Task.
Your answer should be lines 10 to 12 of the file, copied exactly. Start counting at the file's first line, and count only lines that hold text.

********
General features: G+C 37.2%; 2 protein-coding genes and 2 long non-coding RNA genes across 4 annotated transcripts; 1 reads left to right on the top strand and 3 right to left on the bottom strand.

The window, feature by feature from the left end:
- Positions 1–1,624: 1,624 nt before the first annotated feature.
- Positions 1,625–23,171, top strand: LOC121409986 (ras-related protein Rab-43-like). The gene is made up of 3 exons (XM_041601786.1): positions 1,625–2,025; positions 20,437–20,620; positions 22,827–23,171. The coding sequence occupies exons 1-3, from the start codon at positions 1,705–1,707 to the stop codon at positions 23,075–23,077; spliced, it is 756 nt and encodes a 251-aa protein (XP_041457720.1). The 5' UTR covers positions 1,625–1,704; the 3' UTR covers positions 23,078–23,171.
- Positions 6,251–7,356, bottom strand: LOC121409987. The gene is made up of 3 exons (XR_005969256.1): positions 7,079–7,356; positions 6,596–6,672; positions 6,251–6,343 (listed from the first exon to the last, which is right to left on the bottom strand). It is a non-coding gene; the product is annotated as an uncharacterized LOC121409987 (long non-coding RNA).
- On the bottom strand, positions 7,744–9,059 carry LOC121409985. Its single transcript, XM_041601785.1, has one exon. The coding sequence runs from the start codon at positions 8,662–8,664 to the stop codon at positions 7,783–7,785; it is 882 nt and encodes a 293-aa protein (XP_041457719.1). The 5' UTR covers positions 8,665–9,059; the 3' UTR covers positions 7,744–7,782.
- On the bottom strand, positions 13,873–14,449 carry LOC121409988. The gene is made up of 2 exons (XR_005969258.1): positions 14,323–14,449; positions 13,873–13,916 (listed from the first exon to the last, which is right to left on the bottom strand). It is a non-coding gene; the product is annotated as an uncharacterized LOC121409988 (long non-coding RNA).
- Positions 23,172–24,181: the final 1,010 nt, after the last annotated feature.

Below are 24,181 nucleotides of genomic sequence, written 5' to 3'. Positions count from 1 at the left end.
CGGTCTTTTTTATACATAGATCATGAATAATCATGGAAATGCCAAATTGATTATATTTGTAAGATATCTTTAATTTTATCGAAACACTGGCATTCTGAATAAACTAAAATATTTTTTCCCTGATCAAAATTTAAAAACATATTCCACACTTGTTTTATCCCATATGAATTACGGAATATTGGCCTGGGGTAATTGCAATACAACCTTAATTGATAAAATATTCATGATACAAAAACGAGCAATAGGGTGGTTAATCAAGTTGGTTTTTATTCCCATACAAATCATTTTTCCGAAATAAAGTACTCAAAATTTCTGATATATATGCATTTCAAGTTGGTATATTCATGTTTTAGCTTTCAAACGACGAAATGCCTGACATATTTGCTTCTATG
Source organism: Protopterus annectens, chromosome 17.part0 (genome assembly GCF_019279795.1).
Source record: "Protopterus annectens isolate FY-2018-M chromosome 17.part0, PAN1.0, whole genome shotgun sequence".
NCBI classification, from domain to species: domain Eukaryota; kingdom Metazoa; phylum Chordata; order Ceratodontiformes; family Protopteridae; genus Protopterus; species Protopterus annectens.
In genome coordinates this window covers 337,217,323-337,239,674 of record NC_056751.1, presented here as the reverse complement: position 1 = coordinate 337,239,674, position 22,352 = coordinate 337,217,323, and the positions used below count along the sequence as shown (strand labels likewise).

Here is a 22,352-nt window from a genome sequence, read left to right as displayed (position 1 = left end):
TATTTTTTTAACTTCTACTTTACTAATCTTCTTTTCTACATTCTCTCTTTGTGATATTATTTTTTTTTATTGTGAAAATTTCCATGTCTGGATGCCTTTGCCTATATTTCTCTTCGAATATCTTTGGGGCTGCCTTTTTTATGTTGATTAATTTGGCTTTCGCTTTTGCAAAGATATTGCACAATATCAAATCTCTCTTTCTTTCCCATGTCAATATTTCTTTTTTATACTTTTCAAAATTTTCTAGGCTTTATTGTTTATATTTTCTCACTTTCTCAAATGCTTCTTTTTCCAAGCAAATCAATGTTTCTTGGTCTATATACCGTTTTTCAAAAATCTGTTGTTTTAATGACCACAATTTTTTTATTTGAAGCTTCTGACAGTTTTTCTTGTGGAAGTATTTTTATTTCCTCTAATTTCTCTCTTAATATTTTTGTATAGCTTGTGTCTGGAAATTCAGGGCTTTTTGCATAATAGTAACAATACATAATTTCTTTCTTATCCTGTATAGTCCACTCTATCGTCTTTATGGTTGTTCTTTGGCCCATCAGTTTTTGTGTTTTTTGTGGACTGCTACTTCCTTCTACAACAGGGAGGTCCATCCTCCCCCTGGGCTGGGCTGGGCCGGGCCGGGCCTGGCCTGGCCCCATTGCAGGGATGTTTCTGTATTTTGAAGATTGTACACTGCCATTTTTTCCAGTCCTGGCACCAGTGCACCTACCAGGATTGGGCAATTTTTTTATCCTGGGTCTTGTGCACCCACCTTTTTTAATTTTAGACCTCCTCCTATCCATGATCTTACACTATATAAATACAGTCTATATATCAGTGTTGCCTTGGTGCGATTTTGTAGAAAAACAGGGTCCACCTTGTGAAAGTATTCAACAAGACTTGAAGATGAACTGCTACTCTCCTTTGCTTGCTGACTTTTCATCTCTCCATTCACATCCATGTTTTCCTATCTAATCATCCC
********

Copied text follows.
CGGTCTTTTTTATACATAGATCATGAATAATCATGGAAATGCCAAATTGATTATATTTGTAAGATATCTTTAATTTTATCGAAACACTGGCATTCTGAATAAACTAAAATATTTTTTCCCTGATCAAAATTTAAAAACATATTCCACACTTGTTTTATCCCATATGAATTACGGAATATTGGCCTGGGGTAATTGCAATACAACCTTAATTGATAAAATATTCATGATACAAAAACGAGCAATAGGGTGGTTAATCAAGTTGGTTTTTATTCCCATACAAATCATTTTTCCGAAATAAAGTACTCAAAATTTCTGATATATATGCATTTCAAGTTGGTATATTCATGTTTTAGCTTTCAAACGACGAAATGCCTGACATATTTGCTTCTATG
Source organism: Protopterus annectens, chromosome 17.part0 (genome assembly GCF_019279795.1).
Source record: "Protopterus annectens isolate FY-2018-M chromosome 17.part0, PAN1.0, whole genome shotgun sequence".